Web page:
In the illustrated embodiment, the contact cage 16 includes a base portion 20 which is of generally frusto-conical configuration and which is defined by a plurality of blades 21a-21l, projecting from the support portion 22.
Referring now to FIG. 4, the contact cage 16 of illustrated embodiment is shown in a flattened out form. Clearly visible in FIG. 4 are the blades 19a-19l which form the contact portion 18; the resilient members 21a-21l which form the base portion 20, and the support portion 22 therebetween. Each of the blades 19 includes a contact point 24 thereupon, and in the illustrated embodiment, the contact points are formed by embossed portions of the blade 19. It will be noted from the figure that the location of the contact points 24 is staggered; that is to say, contact point 24a of blade 19a is farther from the support member than is contact point 24b of blade 19b. Contact point 24c of blade 19c is closer to the support member 22 than is contact point 24b, and contact point 24d is the closest to the support member 22. Contact point 24e, associated with blade 19e is displaced away from the support member 22, and is at an approximately equal level with contact point 24a. Contact point 24i is also aligned with contact points 24a and 24e. In this manner, the contact points are varied so that they will be equally spaced throughout the interior surface of the cylinder defined by the contact portion of the contact cage. In the illustrated embodiment, the contact cage 16 includes twelve blades with four different positions for the contact points; thus, at any given level three contact points will be projecting into the cage at equally spaced intervals. Because of the smoothly varying location of the contact points, this particular connector is referred to as a wave finger terminal. It has been found that a configuration of this type provides a terminal which has a low insertion force, but which provides a positive retention of a connector disposed therein. It is to be understood that in accord with the present invention, the blades may be varied in shape and number from that shown in these figures. Furthermore, the number and location of the contact points may be varied. In some instances, a given blade may have more than one contact point, while in other instances a blade may not include any contact points. Such modifications will depend upon particular applications, and may be implemented by one of skill in the art.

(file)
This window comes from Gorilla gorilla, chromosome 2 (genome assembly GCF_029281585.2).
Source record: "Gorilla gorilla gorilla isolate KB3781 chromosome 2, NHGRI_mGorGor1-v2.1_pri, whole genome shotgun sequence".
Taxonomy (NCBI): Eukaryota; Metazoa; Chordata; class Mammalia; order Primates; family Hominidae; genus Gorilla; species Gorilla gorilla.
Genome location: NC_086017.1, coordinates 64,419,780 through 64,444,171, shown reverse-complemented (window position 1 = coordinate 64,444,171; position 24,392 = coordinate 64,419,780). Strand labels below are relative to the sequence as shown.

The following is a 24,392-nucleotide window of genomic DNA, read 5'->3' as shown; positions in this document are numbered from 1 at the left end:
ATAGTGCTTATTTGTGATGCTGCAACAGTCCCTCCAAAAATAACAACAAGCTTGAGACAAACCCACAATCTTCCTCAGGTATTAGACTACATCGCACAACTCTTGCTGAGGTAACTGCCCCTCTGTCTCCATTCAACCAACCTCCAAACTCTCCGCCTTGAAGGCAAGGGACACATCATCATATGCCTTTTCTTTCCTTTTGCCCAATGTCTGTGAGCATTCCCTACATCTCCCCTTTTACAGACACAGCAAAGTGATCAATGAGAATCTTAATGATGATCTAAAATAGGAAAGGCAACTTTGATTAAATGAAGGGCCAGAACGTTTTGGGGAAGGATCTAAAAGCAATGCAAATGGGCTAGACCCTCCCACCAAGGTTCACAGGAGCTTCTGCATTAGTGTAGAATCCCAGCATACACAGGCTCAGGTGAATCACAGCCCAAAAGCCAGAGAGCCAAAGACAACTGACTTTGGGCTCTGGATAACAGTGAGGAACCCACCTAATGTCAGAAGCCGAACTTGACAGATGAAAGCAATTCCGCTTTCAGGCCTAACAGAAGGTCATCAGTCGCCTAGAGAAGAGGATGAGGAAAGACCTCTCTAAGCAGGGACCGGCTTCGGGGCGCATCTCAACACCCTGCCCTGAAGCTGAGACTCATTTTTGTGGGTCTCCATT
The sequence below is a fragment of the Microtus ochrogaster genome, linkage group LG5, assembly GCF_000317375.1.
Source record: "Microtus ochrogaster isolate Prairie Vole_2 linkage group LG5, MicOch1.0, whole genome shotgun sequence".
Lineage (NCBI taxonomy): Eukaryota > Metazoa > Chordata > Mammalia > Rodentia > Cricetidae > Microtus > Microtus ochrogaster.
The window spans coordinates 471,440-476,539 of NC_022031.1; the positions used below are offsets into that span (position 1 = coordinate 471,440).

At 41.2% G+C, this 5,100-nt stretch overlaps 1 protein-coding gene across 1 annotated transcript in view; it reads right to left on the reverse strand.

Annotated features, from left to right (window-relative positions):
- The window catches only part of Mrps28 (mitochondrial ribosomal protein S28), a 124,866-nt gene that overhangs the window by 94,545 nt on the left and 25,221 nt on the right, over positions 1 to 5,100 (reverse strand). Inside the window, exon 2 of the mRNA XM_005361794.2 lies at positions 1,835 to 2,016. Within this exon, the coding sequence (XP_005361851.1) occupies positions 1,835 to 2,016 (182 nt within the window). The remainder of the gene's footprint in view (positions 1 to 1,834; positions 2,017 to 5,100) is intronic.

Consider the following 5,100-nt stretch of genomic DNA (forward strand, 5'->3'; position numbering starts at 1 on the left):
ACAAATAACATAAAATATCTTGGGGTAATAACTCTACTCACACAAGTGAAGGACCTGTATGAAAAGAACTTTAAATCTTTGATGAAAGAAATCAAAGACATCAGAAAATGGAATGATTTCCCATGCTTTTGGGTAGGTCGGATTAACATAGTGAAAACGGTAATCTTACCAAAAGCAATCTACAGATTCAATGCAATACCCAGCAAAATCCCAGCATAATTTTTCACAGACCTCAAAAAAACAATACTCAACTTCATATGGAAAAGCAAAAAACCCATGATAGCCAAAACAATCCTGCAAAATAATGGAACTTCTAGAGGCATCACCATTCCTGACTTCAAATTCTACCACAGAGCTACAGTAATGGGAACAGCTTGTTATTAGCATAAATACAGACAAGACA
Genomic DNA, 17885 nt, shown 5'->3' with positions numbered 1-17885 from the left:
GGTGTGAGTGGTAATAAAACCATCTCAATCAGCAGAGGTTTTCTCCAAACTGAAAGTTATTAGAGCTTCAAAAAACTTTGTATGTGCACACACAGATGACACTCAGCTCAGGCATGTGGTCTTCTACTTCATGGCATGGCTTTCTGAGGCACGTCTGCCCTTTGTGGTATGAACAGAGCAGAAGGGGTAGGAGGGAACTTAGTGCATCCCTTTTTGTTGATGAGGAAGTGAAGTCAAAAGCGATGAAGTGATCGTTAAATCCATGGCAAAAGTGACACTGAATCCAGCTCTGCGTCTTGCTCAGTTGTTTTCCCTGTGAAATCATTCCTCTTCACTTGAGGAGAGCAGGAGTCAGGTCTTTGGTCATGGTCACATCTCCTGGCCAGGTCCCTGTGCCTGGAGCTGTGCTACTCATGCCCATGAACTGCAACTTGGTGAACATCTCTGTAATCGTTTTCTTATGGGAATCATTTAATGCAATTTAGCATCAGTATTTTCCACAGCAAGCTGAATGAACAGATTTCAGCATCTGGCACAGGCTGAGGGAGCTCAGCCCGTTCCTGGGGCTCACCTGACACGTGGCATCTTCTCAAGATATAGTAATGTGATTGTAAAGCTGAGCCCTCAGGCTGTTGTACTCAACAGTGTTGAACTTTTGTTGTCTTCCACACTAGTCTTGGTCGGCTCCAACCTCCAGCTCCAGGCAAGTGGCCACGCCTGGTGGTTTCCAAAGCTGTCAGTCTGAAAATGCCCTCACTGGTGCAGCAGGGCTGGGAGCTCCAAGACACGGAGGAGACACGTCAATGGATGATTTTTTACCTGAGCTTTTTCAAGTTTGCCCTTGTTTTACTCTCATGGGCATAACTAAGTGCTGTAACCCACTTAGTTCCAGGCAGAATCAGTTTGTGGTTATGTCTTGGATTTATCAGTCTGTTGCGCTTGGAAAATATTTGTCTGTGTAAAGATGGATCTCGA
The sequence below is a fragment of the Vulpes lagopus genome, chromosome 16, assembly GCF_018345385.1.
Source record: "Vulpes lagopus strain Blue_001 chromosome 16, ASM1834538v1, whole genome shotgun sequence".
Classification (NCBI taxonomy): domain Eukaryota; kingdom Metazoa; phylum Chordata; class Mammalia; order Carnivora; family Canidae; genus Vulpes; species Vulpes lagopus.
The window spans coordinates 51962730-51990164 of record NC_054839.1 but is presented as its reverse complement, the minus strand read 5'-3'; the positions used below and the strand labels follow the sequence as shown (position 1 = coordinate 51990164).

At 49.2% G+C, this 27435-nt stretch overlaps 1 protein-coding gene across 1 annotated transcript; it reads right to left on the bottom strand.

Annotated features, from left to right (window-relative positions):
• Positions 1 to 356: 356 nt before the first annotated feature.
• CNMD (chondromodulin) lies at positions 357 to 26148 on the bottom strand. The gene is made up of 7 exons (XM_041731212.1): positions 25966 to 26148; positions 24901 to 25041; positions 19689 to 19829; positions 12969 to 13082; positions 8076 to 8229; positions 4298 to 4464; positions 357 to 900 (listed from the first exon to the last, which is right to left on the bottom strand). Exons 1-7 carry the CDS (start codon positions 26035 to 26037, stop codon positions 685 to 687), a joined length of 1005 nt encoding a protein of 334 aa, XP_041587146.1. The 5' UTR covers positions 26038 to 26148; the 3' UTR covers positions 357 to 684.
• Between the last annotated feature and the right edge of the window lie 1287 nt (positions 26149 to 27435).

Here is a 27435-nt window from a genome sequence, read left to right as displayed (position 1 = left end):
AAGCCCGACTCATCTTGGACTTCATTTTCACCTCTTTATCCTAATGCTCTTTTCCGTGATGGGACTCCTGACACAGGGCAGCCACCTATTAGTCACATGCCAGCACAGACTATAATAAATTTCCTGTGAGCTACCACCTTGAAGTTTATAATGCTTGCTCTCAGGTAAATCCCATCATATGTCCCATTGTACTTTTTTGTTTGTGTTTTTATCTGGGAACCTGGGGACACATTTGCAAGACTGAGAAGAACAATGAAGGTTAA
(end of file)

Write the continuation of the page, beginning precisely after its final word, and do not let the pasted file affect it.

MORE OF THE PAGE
Referring back to FIG. 2, it will be noted that the contact cage 16 is disposed so that the blades will project into a cylindrical portion of the housing 12 with the frusto-conical base portion closest to the open end of the housing. The connector 10 of FIG. 2 further includes a retainer 26 which, in this embodiment, includes a frusto-conical surface corresponding generally to the frusto-conical base portion 20 of the contact cage 16. The retainer 26 functions to bias the base portion 20 of the contact cage 16 into engagement, and electrical communication with the housing 12. The retainer 26 is typically fabricated from a polymeric or ceramic material; although it may, with equal advantage, be fabricated from a metal.